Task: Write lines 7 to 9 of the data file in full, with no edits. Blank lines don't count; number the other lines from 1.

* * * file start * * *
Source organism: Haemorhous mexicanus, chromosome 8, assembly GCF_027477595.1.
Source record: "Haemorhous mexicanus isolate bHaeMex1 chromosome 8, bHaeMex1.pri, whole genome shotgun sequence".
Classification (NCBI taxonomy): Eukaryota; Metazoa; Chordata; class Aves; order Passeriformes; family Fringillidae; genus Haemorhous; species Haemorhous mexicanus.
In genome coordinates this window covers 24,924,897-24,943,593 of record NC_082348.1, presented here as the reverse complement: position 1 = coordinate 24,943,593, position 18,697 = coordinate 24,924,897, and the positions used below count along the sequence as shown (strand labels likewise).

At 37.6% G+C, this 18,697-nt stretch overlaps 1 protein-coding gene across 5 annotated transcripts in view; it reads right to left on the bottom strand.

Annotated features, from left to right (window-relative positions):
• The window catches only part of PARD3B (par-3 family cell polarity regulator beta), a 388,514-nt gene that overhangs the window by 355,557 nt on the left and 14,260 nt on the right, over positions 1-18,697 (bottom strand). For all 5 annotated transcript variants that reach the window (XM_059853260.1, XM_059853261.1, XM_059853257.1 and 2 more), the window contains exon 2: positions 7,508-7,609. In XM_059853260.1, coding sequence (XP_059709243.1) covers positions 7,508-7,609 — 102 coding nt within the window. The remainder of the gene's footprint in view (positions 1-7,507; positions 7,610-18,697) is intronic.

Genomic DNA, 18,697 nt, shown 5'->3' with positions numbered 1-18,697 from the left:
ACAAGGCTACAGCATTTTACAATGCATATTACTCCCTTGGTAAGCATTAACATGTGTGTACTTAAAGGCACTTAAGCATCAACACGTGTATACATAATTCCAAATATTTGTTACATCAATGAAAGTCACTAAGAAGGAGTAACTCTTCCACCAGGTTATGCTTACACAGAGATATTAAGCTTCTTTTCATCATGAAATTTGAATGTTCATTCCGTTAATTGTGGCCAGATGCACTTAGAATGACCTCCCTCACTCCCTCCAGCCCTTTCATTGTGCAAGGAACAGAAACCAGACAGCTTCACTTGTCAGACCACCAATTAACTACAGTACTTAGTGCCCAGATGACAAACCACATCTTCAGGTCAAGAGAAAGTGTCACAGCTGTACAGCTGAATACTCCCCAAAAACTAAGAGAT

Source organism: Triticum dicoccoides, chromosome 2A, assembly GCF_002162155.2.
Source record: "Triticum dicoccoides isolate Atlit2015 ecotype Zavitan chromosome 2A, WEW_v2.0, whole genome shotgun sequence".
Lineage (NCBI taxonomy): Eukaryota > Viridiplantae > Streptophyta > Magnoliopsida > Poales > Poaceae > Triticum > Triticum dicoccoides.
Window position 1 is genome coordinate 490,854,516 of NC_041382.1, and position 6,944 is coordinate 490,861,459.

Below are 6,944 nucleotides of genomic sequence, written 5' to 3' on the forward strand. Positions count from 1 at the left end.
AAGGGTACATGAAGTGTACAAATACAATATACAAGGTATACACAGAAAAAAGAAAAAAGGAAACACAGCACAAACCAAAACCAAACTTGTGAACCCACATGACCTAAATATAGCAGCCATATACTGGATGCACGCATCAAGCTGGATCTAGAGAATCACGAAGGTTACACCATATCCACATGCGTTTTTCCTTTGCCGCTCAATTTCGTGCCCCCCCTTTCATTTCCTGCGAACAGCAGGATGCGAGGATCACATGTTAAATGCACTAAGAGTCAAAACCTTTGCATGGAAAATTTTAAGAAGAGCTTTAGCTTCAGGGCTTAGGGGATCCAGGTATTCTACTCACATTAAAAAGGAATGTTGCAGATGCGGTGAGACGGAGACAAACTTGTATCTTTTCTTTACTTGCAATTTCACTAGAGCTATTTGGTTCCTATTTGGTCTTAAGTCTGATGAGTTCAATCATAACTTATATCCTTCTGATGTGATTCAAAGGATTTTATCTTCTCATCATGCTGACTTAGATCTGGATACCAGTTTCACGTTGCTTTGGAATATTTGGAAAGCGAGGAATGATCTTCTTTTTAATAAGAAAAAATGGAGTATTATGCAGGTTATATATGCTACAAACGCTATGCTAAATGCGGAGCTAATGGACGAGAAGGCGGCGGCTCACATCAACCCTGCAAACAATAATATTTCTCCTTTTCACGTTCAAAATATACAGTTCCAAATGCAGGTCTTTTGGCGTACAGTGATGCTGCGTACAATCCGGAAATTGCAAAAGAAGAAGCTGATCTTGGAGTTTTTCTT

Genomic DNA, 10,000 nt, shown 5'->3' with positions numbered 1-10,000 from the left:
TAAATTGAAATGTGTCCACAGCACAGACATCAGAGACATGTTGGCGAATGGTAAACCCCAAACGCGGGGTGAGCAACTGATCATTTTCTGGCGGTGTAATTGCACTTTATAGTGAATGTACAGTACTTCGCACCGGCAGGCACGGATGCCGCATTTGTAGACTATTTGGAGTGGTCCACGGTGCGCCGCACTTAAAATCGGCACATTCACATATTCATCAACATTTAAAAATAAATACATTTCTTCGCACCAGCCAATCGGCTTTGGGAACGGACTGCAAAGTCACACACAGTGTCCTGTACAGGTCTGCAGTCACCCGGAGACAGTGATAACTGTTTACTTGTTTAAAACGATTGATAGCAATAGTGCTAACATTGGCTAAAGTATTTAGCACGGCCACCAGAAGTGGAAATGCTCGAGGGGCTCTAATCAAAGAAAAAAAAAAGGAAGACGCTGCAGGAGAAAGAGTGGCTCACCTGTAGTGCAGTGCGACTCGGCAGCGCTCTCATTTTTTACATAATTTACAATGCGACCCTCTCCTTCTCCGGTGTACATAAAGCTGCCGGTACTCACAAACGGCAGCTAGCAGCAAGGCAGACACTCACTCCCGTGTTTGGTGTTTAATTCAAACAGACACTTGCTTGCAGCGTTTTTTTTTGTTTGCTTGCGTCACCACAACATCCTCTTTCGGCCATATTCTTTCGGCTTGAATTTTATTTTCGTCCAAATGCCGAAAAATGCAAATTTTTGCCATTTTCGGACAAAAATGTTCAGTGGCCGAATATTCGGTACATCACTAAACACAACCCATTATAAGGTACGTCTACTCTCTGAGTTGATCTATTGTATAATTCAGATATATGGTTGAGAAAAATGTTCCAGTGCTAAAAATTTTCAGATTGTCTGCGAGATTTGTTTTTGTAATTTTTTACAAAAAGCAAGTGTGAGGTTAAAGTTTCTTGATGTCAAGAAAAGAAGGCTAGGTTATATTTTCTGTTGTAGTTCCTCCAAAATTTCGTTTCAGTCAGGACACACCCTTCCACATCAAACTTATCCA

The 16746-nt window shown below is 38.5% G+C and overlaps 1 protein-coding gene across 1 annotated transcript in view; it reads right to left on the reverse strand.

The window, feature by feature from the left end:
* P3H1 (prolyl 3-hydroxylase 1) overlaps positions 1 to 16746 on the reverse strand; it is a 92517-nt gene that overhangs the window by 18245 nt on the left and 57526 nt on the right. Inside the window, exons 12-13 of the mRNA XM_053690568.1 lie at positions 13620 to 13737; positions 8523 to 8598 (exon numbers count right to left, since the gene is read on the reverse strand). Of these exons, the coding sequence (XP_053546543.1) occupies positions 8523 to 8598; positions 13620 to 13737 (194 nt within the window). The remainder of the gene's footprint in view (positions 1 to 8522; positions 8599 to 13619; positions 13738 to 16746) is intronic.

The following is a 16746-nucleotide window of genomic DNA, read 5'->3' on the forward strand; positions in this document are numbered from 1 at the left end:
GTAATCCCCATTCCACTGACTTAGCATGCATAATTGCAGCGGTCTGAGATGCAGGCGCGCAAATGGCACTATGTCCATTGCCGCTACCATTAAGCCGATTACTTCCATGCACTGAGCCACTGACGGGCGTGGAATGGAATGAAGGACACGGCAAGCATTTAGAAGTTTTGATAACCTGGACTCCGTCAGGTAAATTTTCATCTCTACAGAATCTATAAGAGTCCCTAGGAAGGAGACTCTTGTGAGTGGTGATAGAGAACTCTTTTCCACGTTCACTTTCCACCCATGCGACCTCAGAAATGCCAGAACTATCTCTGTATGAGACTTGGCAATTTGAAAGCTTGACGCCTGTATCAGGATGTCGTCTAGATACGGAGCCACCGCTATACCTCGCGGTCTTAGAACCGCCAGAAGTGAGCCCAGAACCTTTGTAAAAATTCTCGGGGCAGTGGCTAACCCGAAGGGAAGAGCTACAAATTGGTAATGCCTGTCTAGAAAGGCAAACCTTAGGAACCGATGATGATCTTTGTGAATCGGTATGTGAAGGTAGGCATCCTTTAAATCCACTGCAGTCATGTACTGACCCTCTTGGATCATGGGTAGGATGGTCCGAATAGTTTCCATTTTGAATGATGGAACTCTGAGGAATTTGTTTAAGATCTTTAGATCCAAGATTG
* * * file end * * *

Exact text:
• The window catches only part of PARD3B (par-3 family cell polarity regulator beta), a 388,514-nt gene that overhangs the window by 355,557 nt on the left and 14,260 nt on the right, over positions 1-18,697 (bottom strand). For all 5 annotated transcript variants that reach the window (XM_059853260.1, XM_059853261.1, XM_059853257.1 and 2 more), the window contains exon 2: positions 7,508-7,609. In XM_059853260.1, coding sequence (XP_059709243.1) covers positions 7,508-7,609 — 102 coding nt within the window. The remainder of the gene's footprint in view (positions 1-7,507; positions 7,610-18,697) is intronic.

Genomic DNA, 18,697 nt, shown 5'->3' with positions numbered 1-18,697 from the left:
ACAAGGCTACAGCATTTTACAATGCATATTACTCCCTTGGTAAGCATTAACATGTGTGTACTTAAAGGCACTTAAGCATCAACACGTGTATACATAATTCCAAATATTTGTTACATCAATGAAAGTCACTAAGAAGGAGTAACTCTTCCACCAGGTTATGCTTACACAGAGATATTAAGCTTCTTTTCATCATGAAATTTGAATGTTCATTCCGTTAATTGTGGCCAGATGCACTTAGAATGACCTCCCTCACTCCCTCCAGCCCTTTCATTGTGCAAGGAACAGAAACCAGACAGCTTCACTTGTCAGACCACCAATTAACTACAGTACTTAGTGCCCAGATGACAAACCACATCTTCAGGTCAAGAGAAAGTGTCACAGCTGTACAGCTGAATACTCCCCAAAAACTAAGAGAT